WILLIAMS: What about -- what about character and virtue?

BILA: This is character.

WILLIAMS: Talk about athletes.

BOLLING: This is about sportsmanship.

BILA: Passion.

WILLIAMS: There we go.

GUILFOYLE: No. It's because tennis is such a quiet game. That's the thing.

BOLLING: Well, you can't do that on the football field, either. You can't do it on a baseball field.

GUTFELD: You can't shout, "Look at my balls!"

GUILFOYLE: People do it...

GUTFELD: By the way, can I make a point here about tennis?

GUILFOYLE: Oh -- you know what?

GUTFELD: Let's make a really serious point about tennis.

GUILFOYLE: Terrible.

GUTFELD: If you're a vegetarian or an animal rights activist, should you play tennis when you know that the racket strings are made from cat gut, which is, by the way, not cat gut but it's part of the intestines from cattle, horses, mules, goats?

WILLIAMS: I thought it was nylon.

GUTFELD: A lot of it still come from animals. Classical strings in musical instruments...


GUTFELD: ... are also made from -- so if you're an animal activist, you can't be in a band.

WILLIAMS: You know, the other day...

GUILFOYLE: Wait. Where is this going? That is just so...

GUTFELD: I was thinking about something interesting to say about tennis.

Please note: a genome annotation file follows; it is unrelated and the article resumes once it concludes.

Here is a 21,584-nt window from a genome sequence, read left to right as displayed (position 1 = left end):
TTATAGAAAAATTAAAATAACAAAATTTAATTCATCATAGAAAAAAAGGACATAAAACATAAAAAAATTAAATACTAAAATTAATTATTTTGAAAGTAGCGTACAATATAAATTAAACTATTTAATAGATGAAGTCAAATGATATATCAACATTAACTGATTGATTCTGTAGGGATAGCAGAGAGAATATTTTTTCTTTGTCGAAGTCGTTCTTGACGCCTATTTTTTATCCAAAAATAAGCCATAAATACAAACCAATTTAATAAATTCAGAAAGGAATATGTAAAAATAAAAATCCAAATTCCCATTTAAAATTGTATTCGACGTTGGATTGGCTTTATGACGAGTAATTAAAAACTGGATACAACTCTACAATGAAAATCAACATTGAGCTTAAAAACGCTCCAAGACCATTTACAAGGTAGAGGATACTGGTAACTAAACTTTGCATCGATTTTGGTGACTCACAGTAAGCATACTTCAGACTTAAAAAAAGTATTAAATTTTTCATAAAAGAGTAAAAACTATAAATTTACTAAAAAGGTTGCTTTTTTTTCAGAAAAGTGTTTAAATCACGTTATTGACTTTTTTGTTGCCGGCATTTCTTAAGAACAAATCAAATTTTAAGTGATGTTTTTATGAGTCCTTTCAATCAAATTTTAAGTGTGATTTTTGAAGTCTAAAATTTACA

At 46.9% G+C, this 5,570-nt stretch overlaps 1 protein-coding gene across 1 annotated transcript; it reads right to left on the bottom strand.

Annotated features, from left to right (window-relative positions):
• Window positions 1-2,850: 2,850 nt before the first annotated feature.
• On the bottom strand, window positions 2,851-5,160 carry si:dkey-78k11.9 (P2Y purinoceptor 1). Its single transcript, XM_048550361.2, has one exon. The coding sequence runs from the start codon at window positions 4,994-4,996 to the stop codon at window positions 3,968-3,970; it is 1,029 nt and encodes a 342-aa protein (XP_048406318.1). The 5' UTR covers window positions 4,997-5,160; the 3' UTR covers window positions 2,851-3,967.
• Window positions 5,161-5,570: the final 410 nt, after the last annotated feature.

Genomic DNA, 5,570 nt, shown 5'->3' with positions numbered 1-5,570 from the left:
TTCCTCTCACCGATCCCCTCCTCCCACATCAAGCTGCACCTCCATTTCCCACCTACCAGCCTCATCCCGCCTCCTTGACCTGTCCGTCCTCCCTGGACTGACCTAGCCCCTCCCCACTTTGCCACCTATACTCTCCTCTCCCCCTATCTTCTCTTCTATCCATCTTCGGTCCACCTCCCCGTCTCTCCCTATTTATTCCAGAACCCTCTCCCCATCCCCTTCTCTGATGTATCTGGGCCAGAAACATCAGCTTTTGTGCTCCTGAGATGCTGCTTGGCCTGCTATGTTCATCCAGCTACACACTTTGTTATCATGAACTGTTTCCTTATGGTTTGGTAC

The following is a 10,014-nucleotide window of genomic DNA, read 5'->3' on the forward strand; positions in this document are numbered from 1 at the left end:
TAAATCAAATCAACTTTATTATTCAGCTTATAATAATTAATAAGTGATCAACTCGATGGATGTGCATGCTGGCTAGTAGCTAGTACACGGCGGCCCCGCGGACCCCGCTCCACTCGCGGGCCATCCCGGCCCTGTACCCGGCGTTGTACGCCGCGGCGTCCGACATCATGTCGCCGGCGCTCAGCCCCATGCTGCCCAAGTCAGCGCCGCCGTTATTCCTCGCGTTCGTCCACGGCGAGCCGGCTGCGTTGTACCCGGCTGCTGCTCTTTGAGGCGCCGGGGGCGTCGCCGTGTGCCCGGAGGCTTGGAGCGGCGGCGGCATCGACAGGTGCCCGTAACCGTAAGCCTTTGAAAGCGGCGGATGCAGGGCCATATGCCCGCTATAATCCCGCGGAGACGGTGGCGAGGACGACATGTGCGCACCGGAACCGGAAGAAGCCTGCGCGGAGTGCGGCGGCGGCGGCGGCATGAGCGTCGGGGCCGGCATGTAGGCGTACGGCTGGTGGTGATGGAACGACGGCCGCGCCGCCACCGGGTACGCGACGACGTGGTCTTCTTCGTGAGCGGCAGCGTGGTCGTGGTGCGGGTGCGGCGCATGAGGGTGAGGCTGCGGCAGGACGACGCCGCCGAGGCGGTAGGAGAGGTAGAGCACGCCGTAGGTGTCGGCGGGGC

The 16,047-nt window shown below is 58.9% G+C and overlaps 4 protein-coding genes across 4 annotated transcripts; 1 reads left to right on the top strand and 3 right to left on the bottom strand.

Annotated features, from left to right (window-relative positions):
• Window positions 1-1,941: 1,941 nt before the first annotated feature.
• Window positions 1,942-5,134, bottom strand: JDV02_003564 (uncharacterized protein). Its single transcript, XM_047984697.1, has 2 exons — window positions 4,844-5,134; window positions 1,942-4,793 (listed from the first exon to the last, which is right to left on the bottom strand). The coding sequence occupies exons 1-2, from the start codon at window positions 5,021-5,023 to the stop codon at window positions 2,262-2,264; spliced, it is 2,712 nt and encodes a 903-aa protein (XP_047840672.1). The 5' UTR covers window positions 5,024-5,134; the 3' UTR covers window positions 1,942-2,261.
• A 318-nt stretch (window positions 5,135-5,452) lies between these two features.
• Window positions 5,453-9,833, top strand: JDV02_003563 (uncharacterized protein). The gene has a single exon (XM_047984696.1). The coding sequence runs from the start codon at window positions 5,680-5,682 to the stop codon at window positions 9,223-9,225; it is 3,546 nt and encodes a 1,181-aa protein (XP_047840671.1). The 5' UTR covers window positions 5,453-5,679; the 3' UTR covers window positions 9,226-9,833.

GUILFOYLE: You should have left it where you dropped it.

WILLIAMS: That's fine, that's fine. You know, we were talking to Jedediah. Jedediah said she liked this. And I was thinking remember when Stephen Curry threw his mouthpiece out?

BILA: Yes.

WILLIAMS: You know what happened to him? Gone.


WILLIAMS: You're out of here! You can't do that.

GUILFOYLE: Oh my God, look what happens in baseball.

BILA: It's not like that, though.

GUILFOYLE: Look what happens in hockey.

BILA: I like the testosterone to be right at the surface, Juan.

GUTFELD: Nothing like this ever happens in bowling.

WILLIAMS: Don't throw the ball at...

GUTFELD: Don't throw the ball. It would be dangerous. Those are heavy. It would be dangerous.

GUTFELD: You use other people's shoes.